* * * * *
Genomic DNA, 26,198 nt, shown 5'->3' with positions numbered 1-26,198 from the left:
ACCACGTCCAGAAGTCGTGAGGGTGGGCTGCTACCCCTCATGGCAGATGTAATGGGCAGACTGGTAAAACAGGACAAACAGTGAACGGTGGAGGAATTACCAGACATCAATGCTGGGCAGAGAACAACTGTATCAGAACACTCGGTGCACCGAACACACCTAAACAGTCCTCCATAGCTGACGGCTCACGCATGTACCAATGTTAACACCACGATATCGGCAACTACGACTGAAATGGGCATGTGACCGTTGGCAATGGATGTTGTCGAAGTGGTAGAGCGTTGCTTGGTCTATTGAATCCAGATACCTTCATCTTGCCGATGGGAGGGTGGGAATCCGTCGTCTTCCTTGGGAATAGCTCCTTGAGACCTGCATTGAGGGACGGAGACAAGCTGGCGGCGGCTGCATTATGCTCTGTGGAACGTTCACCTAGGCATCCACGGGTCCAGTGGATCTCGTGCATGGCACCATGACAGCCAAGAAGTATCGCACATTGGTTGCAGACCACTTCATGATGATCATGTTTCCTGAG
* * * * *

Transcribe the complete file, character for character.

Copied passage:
Genomic DNA, 26,198 nt, shown 5'->3' with positions numbered 1-26,198 from the left:
ACCACGTCCAGAAGTCGTGAGGGTGGGCTGCTACCCCTCATGGCAGATGTAATGGGCAGACTGGTAAAACAGGACAAACAGTGAACGGTGGAGGAATTACCAGACATCAATGCTGGGCAGAGAACAACTGTATCAGAACACTCGGTGCACCGAACACACCTAAACAGTCCTCCATAGCTGACGGCTCACGCATGTACCAATGTTAACACCACGATATCGGCAACTACGACTGAAATGGGCATGTGACCGTTGGCAATGGATGTTGTCGAAGTGGTAGAGCGTTGCTTGGTCTATTGAATCCAGATACCTTCATCTTGCCGATGGGAGGGTGGGAATCCGTCGTCTTCCTTGGGAATAGCTCCTTGAGACCTGCATTGAGGGACGGAGACAAGCTGGCGGCGGCTGCATTATGCTCTGTGGAACGTTCACCTAGGCATCCACGGGTCCAGTGGATCTCGTGCATGGCACCATGACAGCCAAGAAGTATCGCACATTGGTTGCAGACCACTTCATGATGATCATGTTTCCTGAG